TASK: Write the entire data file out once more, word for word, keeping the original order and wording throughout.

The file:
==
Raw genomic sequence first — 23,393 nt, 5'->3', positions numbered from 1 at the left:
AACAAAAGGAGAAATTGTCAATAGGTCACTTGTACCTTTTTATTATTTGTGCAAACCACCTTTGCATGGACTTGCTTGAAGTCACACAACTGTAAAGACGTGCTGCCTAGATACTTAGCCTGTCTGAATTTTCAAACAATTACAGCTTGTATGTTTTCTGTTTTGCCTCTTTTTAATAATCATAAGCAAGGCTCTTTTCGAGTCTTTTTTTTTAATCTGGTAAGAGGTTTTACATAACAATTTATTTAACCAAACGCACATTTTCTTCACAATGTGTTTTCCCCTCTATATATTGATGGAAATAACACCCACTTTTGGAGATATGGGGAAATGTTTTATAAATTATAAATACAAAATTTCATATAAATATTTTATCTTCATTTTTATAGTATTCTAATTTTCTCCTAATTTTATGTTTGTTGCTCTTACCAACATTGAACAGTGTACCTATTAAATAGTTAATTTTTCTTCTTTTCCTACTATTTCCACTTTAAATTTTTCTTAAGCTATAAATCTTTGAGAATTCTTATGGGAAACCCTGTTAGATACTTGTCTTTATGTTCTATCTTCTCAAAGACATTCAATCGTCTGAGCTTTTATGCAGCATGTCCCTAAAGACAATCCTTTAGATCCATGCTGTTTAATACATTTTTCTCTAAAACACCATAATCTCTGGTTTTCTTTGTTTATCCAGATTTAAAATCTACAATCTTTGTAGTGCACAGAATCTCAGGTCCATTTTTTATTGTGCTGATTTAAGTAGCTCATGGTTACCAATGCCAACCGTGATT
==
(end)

Raw genomic sequence first — 23,393 nt, 5'->3', positions numbered from 1 at the left:
AACAAAAGGAGAAATTGTCAATAGGTCACTTGTACCTTTTTATTATTTGTGCAAACCACCTTTGCATGGACTTGCTTGAAGTCACACAACTGTAAAGACGTGCTGCCTAGATACTTAGCCTGTCTGAATTTTCAAACAATTACAGCTTGTATGTTTTCTGTTTTGCCTCTTTTTAATAATCATAAGCAAGGCTCTTTTCGAGTCTTTTTTTTTAATCTGGTAAGAGGTTTTACATAACAATTTATTTAACCAAACGCACATTTTCTTCACAATGTGTTTTCCCCTCTATATATTGATGGAAATAACACCCACTTTTGGAGATATGGGGAAATGTTTTATAAATTATAAATACAAAATTTCATATAAATATTTTATCTTCATTTTTATAGTATTCTAATTTTCTCCTAATTTTATGTTTGTTGCTCTTACCAACATTGAACAGTGTACCTATTAAATAGTTAATTTTTCTTCTTTTCCTACTATTTCCACTTTAAATTTTTCTTAAGCTATAAATCTTTGAGAATTCTTATGGGAAACCCTGTTAGATACTTGTCTTTATGTTCTATCTTCTCAAAGACATTCAATCGTCTGAGCTTTTATGCAGCATGTCCCTAAAGACAATCCTTTAGATCCATGCTGTTTAATACATTTTTCTCTAAAACACCATAATCTCTGGTTTTCTTTGTTTATCCAGATTTAAAATCTACAATCTTTGTAGTGCACAGAATCTCAGGTCCATTTTTTATTGTGCTGATTTAAGTAGCTCATGGTTACCAATGCCAACCGTGATT